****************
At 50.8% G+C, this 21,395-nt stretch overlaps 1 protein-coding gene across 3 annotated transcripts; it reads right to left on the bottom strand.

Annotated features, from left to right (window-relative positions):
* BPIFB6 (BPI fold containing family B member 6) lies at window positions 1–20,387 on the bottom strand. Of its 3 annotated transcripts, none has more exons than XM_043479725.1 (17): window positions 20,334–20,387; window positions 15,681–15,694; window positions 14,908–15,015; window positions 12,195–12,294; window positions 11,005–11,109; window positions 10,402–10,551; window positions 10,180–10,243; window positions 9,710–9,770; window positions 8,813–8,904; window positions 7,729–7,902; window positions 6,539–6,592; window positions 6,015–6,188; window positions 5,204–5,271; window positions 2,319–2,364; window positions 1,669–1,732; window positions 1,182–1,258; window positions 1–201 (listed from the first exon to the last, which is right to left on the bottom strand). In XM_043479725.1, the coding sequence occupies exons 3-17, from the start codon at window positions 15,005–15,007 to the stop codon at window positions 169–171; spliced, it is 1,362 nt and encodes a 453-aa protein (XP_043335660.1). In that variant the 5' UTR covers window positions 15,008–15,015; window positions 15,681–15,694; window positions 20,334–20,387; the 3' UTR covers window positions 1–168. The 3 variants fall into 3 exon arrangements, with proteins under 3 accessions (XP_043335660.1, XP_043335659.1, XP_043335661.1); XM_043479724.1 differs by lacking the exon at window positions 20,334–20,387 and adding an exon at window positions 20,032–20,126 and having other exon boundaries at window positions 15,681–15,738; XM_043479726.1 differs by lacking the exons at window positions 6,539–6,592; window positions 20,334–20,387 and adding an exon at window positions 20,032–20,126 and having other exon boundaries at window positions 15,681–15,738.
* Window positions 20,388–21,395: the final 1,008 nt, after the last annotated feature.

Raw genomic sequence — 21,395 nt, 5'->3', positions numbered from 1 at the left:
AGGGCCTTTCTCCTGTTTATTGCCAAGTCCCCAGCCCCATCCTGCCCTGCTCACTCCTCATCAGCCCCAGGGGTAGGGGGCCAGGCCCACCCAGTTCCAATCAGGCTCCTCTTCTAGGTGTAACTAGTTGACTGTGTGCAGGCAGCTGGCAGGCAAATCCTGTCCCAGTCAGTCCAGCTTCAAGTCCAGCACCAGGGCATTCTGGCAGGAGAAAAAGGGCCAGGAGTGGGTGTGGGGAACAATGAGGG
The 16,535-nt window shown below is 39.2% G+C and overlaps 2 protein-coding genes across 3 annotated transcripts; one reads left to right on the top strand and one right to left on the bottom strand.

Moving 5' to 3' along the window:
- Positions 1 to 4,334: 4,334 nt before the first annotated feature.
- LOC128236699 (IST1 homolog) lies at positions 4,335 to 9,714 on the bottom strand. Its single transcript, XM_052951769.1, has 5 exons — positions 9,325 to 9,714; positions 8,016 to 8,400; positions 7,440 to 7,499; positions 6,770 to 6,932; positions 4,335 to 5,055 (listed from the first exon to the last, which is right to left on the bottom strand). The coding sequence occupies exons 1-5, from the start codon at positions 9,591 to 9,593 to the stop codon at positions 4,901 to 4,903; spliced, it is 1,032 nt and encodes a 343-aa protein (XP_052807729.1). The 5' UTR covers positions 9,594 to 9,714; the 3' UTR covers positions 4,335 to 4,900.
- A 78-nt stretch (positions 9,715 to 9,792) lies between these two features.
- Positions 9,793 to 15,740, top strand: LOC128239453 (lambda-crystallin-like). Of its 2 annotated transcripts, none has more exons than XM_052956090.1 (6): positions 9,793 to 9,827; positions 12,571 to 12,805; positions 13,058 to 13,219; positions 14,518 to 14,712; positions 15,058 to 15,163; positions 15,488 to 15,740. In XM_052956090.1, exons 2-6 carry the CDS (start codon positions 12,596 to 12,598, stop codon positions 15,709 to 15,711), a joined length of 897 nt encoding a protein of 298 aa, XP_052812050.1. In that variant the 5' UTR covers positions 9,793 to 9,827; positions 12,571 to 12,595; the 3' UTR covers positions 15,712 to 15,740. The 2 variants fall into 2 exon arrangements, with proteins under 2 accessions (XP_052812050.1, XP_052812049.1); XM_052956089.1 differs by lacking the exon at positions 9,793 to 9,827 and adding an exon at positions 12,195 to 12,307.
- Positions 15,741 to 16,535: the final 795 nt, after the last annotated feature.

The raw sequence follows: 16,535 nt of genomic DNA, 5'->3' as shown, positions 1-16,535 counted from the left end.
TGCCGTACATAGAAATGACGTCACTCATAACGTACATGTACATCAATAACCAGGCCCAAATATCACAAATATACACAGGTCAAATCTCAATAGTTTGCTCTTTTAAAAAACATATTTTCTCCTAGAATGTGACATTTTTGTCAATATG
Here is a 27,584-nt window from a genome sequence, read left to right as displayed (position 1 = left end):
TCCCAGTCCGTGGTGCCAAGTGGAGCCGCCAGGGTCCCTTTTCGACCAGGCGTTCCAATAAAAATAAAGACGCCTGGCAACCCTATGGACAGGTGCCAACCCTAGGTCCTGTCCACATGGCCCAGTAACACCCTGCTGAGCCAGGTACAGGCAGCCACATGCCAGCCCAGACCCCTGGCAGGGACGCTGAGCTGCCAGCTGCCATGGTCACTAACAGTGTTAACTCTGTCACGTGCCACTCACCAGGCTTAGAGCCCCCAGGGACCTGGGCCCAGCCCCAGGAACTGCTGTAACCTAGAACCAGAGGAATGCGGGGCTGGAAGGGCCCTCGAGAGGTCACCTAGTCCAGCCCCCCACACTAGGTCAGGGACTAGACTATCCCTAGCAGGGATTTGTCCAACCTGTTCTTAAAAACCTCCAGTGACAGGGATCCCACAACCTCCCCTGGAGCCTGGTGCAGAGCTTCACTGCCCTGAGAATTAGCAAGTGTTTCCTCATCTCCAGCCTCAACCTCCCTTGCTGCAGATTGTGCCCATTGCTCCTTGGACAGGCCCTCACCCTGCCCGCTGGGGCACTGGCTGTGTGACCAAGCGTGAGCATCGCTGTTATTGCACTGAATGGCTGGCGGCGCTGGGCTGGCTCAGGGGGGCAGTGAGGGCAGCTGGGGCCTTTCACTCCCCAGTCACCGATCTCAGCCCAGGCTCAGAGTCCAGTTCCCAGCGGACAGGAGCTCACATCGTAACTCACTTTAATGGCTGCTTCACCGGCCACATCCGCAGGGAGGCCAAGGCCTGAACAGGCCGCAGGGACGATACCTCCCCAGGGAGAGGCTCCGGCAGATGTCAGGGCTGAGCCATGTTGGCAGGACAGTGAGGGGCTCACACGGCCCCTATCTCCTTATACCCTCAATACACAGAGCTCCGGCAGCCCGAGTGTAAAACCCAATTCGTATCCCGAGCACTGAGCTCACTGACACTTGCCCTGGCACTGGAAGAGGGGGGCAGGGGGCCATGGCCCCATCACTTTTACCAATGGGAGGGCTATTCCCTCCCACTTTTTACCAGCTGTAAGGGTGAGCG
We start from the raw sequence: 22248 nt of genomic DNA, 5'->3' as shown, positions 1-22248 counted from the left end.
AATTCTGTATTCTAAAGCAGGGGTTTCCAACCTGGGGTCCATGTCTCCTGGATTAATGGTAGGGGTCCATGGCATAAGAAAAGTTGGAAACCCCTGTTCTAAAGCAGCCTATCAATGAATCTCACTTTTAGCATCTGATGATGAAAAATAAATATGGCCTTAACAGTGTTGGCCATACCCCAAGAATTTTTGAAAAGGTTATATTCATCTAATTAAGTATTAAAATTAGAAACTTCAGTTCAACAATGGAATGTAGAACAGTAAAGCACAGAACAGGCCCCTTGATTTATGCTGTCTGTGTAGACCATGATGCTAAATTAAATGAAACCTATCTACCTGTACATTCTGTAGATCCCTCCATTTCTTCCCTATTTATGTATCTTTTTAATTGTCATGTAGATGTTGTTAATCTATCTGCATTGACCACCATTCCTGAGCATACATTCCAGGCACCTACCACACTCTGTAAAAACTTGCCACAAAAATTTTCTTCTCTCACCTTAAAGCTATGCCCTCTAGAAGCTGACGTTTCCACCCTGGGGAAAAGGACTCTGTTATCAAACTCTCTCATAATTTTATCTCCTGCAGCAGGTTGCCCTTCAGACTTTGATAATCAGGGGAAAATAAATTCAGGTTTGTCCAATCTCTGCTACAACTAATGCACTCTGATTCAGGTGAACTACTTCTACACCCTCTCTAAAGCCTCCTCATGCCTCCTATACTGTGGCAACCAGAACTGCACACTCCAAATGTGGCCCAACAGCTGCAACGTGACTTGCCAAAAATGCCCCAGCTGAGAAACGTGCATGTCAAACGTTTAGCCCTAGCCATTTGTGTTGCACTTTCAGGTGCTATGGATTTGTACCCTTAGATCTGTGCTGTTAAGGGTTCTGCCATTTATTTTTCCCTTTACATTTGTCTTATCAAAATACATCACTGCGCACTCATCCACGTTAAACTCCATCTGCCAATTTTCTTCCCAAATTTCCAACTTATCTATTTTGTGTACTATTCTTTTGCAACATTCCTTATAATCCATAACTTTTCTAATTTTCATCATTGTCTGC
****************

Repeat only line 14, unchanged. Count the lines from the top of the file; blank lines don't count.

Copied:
The raw sequence follows: 16,535 nt of genomic DNA, 5'->3' as shown, positions 1-16,535 counted from the left end.